Saturday, December 27, 2008

ARK, BOOK & CANDLE (Or, The ABCs Of Xmas Decorating)

To some folks, decorating their house for Christmas is as much a competition with their neighbors as it is a celebration of the birth of Christ. That’s not how it is for my Brother and I (and it’s a good thing, too, because on this street, we get wiped out every year), but it’s still kind of fun to joke about . . .

When our neighbors directly across the street from us came home from shopping one day in late November and saw Nappy and I out hanging Christmas lights, one of them jokingly yelled across the street, “So, it’s ON now, huh?”

Well, for years I’ve (necessarily) argued that it’s not really the quantity but the quality that counts when evaluating a Christmas display. After all, there is the important factor of “balance” to be considered. Oh, sure, those people down the street may have fourteen million lights twinkling on their house, “but they have no concept of BALANCE!” And “balance” means whatever you need it to mean when the neighbors are kicking your butt like you’re a mangy dog they own.

Well, here in Phoenix, there are some really impressive Christmas light displays, some real Xmas Xtravaganzas, and some of the folks on my street put on a fairly good show, but there is one family that has such unique Christmas decorations that their house has become my favorite in this city. In fact, making a special trip to view their house at night is one of my many Christmas traditions. First, I go to a nearby Burger King to get a hot cup of their Douwe Egbert’s “Rich Coffee” (Douwe Egbert - don’t ya just love that name?), and then I drive to the house in question . . .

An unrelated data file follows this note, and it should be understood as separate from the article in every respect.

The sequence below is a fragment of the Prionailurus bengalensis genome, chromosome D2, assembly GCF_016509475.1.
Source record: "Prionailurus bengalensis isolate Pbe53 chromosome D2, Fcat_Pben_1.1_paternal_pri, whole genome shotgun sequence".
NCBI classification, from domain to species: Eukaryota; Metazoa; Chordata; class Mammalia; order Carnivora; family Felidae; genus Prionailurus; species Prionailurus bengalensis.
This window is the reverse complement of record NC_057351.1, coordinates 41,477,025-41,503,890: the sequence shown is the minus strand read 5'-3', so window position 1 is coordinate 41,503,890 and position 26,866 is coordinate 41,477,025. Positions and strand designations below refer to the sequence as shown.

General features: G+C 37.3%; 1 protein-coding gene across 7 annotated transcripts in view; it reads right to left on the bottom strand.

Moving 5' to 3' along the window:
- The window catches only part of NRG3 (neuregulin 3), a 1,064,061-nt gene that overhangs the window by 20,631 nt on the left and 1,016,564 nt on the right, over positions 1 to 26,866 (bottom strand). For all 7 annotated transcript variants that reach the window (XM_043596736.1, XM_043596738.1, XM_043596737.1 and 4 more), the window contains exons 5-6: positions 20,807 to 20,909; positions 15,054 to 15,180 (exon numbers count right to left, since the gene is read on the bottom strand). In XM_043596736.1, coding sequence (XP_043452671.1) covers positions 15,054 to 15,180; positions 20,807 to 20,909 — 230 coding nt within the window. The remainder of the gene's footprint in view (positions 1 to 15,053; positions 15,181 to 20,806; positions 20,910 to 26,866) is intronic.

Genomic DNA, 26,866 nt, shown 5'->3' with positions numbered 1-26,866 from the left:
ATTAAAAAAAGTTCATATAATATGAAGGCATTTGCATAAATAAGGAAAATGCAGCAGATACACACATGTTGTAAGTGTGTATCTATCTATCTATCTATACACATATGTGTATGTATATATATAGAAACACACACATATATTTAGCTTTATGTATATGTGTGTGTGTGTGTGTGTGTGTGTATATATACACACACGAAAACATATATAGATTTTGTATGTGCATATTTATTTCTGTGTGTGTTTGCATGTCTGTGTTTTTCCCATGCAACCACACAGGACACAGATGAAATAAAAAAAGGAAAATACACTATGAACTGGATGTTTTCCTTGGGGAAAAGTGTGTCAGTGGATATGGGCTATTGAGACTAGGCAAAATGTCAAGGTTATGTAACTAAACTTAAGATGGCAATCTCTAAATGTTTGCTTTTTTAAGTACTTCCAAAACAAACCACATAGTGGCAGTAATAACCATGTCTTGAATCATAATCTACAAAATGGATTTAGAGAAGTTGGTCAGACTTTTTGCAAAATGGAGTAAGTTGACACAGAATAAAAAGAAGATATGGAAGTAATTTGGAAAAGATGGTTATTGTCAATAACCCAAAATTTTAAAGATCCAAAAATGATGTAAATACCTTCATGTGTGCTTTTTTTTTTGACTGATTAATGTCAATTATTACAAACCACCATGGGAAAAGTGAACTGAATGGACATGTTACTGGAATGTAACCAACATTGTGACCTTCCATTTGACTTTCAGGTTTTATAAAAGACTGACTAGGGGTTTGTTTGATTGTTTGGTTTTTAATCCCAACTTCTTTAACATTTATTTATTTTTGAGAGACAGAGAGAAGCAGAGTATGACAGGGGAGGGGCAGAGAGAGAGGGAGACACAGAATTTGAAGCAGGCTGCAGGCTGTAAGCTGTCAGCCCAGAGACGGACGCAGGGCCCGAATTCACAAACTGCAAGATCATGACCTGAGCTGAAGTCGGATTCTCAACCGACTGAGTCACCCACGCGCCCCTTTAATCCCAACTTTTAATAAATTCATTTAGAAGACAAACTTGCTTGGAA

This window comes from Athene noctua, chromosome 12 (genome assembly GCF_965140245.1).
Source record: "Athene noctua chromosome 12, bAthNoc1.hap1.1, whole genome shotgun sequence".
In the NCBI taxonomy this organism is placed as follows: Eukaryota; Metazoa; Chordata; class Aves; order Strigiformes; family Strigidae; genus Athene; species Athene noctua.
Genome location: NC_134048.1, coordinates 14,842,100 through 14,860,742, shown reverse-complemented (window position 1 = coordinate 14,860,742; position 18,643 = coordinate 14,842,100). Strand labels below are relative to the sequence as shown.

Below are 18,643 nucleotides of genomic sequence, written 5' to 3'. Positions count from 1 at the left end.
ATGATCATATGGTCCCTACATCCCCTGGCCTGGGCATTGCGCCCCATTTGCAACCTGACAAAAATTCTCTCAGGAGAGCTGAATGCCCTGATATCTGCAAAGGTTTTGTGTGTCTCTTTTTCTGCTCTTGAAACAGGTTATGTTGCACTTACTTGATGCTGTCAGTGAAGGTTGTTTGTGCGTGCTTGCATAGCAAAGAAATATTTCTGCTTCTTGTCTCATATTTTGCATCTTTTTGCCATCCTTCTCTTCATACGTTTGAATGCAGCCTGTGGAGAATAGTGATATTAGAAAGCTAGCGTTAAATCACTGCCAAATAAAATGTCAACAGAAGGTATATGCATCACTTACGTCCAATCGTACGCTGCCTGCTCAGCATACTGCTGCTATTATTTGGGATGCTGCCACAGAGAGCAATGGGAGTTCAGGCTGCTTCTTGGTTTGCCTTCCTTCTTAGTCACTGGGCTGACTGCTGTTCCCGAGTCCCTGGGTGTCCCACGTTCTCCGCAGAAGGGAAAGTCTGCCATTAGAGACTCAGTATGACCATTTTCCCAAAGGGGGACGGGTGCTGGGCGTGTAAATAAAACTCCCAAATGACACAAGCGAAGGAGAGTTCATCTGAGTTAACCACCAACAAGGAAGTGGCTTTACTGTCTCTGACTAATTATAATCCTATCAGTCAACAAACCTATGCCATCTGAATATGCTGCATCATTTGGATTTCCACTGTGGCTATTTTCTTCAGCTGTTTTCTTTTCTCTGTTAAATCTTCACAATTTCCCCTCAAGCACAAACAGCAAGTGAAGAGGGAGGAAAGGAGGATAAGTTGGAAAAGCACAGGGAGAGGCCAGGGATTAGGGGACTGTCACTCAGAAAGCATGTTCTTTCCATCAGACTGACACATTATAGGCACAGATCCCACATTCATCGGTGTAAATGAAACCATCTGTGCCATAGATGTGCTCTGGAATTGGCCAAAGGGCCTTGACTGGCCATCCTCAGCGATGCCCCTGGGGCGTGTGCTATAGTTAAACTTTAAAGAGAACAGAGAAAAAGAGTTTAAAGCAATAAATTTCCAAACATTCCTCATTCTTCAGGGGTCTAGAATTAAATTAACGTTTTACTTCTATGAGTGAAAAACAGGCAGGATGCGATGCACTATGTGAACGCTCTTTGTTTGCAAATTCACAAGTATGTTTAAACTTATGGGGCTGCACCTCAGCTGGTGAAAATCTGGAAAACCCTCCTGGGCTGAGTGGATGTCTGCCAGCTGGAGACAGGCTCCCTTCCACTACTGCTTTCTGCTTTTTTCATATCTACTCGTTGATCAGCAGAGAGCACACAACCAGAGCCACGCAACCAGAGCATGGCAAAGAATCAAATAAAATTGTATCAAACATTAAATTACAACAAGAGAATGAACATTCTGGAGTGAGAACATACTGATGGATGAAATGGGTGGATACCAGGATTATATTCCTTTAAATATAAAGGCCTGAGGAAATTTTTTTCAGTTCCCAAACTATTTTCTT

The home at 4002 W. Thunderbird is of standard size, and facing one of the major Phoenix thoroughfares, it has perhaps an even smaller than usual front yard. Nevertheless, the Christmas decorations make it a real standout during the Holidays. Although they still look very good in the daylight, when that Airheadzona Sun is shining on them, a person is able to discern that these are homemade decorations. They have been fashioned so well and are lighted with such precision, however, that at night, they appear to be commercially manufactured.

All of these Christmas decorations are large - at least 4 to 5 feet tall or more - but what makes them so noteworthy is their uniqueness. While there are a couple of secular items included, such as a sleigh marked “North Pole Mail”, the really neat stuffs are of a religious nature: Two tall candles on either side of the yard represent the One who declared, “I am the Light of the World. He who follows Me shall not walk in darkness, but have the Light of life.”

Also in the yard is an elaborate golden Ark of the Covenant. Now when did you ever see the Ark of the Covenant used as a symbol in a Christmas display? I’ve wondered how many “un-churched” people have been totally mystified by that particular decoration. I can even hear them in my mind: “Mommy, what is that big box thing?” – “Here, have another chocolate Santa and don’t talk with your mouth full.”

On the roof of the house are two signs. The first reads “KING OF KINGS” and the second one reads (Yup! You guessed it…) “LORD OF LORDS.” But in the center of the roof, between the two signs, is my favorite decoration of all. It is a representation of The Holy Bible created out of lightbulbs and it’s open to the Isaiah 9:6 prophecy which is spelled out in white lights: “UNTO US IS BORN THIS DAY A CHILD.”

These are some beautifully created and very meaningful Christmas decorations that really call to mind “The Reason For The Season.” And while I enjoy making a special trip to see them every year, I also breathe a sigh of relief that this family does not live right next door to me. How sad they would make my own Christmas display appear by comparison. Heck, I’d have to spend all of December in “HyperBitch” mode, criticizing their “pathetic lack of balance.”

~ Stephen T. McCarthy

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